Dear list,

from within a REPL, oftentimes, you can save the current status and create a 
file that’ll allow you to continue where you are now at a later point in time. 
This file could be a standalone executable or a core file that requires a lisp 
environment to run (e.g. via `lisp -core …`).
These two cases can be subdivided into four overall use cases.

(exe-repl) When the executable is run, you want it to print a banner and take 
you to a REPL. Maybe you’ve created this file after applying a patch to your 
lisp and you don’t want to do that over and over again.
(exe-application) You’ve created an executable that should not print a banner 
and run an entirely new main() function.

(core-repl) Analogous to the exe-repl case, but smaller at the cost of 
requiring a lisp to run
(core-application) Analogous to the exe-application case (not sure if anyone 
does this).

The function `uiop:dump-image` can be used to create images, where ‘image’ is 
an umbrella term for both standalone executables and cores. With :executable t, 
it creates the former; with :executable nil, the latter. The image is only told 
whether we want a REPL or application type image once it’s run and 
uiop:restore-image hands control over to what uiop:*image-entry-point*.

That seems to work for some lisps, but for CMU CL it does not. CMU CL’s 
save-image provides options like

 :process-command-line t/nil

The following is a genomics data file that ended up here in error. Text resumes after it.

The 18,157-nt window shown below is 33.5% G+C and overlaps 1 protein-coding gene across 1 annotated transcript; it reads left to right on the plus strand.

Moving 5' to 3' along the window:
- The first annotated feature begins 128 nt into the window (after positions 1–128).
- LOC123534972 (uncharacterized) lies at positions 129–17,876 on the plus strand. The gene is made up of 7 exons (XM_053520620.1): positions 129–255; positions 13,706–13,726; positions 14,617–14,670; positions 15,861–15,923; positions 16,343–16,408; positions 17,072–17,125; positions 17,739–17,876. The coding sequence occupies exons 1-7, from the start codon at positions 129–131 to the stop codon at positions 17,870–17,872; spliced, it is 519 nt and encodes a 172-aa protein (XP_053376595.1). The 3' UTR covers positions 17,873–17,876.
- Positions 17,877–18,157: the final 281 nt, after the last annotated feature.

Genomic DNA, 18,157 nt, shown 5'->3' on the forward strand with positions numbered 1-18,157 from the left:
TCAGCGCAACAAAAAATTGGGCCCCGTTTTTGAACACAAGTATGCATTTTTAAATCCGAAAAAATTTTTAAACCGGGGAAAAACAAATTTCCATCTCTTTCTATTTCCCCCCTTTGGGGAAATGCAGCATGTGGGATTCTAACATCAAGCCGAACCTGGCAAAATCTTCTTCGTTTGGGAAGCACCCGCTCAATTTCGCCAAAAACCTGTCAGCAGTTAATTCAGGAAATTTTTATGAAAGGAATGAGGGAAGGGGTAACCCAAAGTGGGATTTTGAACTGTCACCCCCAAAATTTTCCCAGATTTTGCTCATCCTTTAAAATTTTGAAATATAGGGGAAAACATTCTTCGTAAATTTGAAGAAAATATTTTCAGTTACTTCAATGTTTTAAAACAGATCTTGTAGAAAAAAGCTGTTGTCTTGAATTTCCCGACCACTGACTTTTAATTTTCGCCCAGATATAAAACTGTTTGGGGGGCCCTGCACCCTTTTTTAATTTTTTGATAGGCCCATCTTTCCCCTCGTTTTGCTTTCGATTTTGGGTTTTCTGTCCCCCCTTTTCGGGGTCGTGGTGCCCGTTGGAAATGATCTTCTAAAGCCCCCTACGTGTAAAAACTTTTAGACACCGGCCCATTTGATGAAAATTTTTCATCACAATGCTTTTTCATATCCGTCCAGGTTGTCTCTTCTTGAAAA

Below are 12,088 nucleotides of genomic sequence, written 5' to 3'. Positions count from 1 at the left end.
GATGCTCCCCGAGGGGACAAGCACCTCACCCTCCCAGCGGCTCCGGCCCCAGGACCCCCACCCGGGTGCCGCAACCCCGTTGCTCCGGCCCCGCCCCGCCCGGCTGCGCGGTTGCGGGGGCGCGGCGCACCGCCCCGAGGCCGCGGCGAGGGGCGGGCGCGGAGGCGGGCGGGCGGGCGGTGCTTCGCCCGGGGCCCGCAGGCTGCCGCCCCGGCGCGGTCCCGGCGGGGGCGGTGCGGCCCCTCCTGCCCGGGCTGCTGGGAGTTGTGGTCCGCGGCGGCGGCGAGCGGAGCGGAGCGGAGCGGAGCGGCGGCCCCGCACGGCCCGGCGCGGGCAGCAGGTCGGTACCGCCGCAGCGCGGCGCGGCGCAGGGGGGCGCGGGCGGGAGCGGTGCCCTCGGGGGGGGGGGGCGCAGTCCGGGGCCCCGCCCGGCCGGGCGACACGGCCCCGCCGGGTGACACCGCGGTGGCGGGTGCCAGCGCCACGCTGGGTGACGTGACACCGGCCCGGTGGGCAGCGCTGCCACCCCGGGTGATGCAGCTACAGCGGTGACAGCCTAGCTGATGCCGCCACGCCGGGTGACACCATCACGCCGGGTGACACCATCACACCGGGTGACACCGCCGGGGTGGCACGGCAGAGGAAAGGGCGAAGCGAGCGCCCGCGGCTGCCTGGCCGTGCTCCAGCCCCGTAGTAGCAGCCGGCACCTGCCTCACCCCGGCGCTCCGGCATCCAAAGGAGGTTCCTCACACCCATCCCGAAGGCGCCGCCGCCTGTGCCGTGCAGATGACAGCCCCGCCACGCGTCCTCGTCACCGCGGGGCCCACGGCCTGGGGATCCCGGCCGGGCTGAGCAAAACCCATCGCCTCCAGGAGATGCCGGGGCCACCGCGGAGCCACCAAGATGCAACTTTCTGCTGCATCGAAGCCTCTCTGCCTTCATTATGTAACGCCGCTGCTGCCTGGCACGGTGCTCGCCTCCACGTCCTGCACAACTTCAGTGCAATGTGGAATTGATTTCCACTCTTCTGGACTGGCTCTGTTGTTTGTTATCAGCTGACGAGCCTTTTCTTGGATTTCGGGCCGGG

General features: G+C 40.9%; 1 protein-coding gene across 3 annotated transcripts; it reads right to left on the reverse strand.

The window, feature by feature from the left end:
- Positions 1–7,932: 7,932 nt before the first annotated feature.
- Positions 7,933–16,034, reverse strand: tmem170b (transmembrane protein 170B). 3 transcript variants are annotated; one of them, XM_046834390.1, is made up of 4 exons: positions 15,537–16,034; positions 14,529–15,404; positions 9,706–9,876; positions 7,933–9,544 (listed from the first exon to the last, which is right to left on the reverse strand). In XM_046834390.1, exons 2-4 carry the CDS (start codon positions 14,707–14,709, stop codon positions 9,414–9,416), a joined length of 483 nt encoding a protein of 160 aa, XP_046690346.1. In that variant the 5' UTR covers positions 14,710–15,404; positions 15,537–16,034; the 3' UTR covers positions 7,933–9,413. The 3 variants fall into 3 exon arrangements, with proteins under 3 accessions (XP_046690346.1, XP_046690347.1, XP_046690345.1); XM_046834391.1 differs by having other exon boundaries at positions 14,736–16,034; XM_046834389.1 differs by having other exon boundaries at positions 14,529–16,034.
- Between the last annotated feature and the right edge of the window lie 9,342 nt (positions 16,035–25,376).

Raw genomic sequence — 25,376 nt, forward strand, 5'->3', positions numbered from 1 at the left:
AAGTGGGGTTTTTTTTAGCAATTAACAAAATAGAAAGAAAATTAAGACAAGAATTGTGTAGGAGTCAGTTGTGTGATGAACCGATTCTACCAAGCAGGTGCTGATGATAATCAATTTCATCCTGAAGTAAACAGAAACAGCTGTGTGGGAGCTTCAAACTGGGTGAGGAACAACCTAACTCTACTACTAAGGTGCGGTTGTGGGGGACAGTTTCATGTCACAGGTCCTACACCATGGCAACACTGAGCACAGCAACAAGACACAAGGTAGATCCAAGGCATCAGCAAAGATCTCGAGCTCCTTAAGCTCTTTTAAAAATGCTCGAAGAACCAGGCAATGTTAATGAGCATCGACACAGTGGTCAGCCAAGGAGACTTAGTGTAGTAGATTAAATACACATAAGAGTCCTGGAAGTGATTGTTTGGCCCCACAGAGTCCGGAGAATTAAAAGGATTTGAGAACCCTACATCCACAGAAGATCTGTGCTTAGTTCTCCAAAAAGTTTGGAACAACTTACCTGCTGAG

:print-herald t/nil

Whether the herald/banner is printed on startup is decided when save-image is 
called. It cannot be changed later. If you’re writing an application with a 
main method, and you don’t pass :print-herald nil, the banner will be printed 
before your application does anything else. If you want to read a list of 
options and arguments from the command line in your main method, this will not 
work if you passed :process-command-line nil to save-image, since then the 
command line arguments will be frozen (i.e., equal what they were when you 
called save-image).

This suggests that for uiop:dump-image to cover relevant use cases on CMU CL, 
it will have to learn about the repl/application distinction, e.g. by growing 
another option.

I’ve created a sample application that illustrates this and put it here(*):

echo.lisp does what its name suggests: It tells you what it is that you passed 
to it. If I want to create an exe-application type image from it, on sbcl e.g. 
that’ll work with uiop:dump-image and I can even use asdf’s program-op (please 
see build.lisp for how)

For CMU CL, (uiop:dump-image :executable t) and asdf's program-op do something 
that I do not want: They leave the command line arguments frozen so that the 
resulting executable does not return what I want it to. I need something that’s 
different from what asdf’s program-op in build.lisp does (in particular, not 
pass :process-command-line nil), as is shown in build-cmucl.lisp.

Were I to pass :print-herald nil with :executable t in uiop:dump-image on CMU 
CL, I’d make the exe-application case work as expected but not the exe-repl 
case. Hence my claim that we need a new option.

If we add another option to dump-image, the question is how asdf's image-op and 
program-op should behave (here, the word image refers to core files only, as 
far as I can tell). Will we need new options here, too? If so, what should the 
defaults be?

This write-up is the result of a conversation with Robert. Thanks again, Robert!

I’d welcome feedback.


(*) The current version at the time of this writing is

so if my notes don’t seem to make any sense, please give that revision a try.

Reply via email to